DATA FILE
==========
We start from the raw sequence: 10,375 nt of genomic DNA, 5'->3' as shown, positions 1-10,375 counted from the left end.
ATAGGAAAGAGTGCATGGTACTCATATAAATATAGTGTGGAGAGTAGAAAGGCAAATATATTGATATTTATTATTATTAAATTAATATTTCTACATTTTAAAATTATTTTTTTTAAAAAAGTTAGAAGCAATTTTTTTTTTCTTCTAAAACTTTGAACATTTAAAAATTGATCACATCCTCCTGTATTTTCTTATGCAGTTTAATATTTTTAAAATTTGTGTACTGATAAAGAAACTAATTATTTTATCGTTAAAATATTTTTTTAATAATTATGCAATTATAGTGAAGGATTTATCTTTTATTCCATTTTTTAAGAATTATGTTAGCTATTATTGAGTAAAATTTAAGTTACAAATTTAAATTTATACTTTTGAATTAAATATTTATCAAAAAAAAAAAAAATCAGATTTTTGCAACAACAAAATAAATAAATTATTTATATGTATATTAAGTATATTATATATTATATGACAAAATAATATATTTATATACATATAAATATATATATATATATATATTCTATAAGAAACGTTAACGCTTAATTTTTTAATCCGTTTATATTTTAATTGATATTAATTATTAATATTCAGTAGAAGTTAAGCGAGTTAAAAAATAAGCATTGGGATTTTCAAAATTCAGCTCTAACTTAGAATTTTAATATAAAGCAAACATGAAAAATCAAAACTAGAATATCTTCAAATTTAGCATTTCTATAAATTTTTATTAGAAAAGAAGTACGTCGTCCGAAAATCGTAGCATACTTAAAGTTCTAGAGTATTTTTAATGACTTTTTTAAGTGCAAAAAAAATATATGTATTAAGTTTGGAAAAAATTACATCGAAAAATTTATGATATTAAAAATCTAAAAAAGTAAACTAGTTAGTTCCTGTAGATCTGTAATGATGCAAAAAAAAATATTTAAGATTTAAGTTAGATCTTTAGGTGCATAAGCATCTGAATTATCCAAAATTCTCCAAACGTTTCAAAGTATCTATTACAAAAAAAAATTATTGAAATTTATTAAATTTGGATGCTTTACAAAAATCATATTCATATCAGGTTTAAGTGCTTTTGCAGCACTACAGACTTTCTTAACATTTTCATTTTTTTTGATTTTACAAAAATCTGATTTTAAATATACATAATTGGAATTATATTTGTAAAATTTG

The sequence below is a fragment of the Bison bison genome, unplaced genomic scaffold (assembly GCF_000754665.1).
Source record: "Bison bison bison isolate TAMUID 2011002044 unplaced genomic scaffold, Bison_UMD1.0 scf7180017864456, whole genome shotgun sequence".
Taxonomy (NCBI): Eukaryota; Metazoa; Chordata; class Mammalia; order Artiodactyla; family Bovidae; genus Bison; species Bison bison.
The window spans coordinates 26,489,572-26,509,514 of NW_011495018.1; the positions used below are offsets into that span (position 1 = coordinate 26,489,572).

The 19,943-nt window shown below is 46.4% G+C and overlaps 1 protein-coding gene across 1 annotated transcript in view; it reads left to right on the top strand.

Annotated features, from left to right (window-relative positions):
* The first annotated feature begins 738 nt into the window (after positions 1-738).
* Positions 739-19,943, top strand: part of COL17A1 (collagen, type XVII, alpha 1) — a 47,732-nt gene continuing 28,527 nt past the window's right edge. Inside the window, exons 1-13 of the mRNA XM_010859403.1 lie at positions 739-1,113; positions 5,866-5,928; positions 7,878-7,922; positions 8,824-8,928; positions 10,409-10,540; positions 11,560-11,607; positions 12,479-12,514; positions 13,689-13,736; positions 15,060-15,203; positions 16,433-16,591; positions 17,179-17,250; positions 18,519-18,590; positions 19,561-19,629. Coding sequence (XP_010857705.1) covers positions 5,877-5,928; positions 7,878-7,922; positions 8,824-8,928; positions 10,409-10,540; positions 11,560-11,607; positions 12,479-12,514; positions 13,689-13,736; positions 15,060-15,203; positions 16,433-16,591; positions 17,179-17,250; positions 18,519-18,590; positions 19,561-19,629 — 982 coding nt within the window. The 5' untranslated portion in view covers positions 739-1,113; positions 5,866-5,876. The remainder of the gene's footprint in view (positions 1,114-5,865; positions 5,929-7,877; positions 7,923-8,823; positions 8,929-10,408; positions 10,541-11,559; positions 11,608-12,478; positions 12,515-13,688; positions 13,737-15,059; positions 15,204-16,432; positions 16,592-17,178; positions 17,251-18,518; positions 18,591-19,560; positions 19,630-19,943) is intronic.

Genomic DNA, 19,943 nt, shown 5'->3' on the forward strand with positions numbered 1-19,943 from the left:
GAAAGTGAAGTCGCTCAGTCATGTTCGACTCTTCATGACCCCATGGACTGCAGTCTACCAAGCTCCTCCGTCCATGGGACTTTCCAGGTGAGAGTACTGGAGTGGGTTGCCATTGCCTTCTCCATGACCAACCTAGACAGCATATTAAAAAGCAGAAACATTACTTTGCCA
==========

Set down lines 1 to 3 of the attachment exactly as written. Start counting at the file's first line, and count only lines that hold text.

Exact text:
We start from the raw sequence: 10,375 nt of genomic DNA, 5'->3' as shown, positions 1-10,375 counted from the left end.
ATAGGAAAGAGTGCATGGTACTCATATAAATATAGTGTGGAGAGTAGAAAGGCAAATATATTGATATTTATTATTATTAAATTAATATTTCTACATTTTAAAATTATTTTTTTTAAAAAAGTTAGAAGCAATTTTTTTTTTCTTCTAAAACTTTGAACATTTAAAAATTGATCACATCCTCCTGTATTTTCTTATGCAGTTTAATATTTTTAAAATTTGTGTACTGATAAAGAAACTAATTATTTTATCGTTAAAATATTTTTTTAATAATTATGCAATTATAGTGAAGGATTTATCTTTTATTCCATTTTTTAAGAATTATGTTAGCTATTATTGAGTAAAATTTAAGTTACAAATTTAAATTTATACTTTTGAATTAAATATTTATCAAAAAAAAAAAAAATCAGATTTTTGCAACAACAAAATAAATAAATTATTTATATGTATATTAAGTATATTATATATTATATGACAAAATAATATATTTATATACATATAAATATATATATATATATATATTCTATAAGAAACGTTAACGCTTAATTTTTTAATCCGTTTATATTTTAATTGATATTAATTATTAATATTCAGTAGAAGTTAAGCGAGTTAAAAAATAAGCATTGGGATTTTCAAAATTCAGCTCTAACTTAGAATTTTAATATAAAGCAAACATGAAAAATCAAAACTAGAATATCTTCAAATTTAGCATTTCTATAAATTTTTATTAGAAAAGAAGTACGTCGTCCGAAAATCGTAGCATACTTAAAGTTCTAGAGTATTTTTAATGACTTTTTTAAGTGCAAAAAAAATATATGTATTAAGTTTGGAAAAAATTACATCGAAAAATTTATGATATTAAAAATCTAAAAAAGTAAACTAGTTAGTTCCTGTAGATCTGTAATGATGCAAAAAAAAATATTTAAGATTTAAGTTAGATCTTTAGGTGCATAAGCATCTGAATTATCCAAAATTCTCCAAACGTTTCAAAGTATCTATTACAAAAAAAAATTATTGAAATTTATTAAATTTGGATGCTTTACAAAAATCATATTCATATCAGGTTTAAGTGCTTTTGCAGCACTACAGACTTTCTTAACATTTTCATTTTTTTTGATTTTACAAAAATCTGATTTTAAATATACATAATTGGAATTATATTTGTAAAATTTG

The sequence below is a fragment of the Bison bison genome, unplaced genomic scaffold (assembly GCF_000754665.1).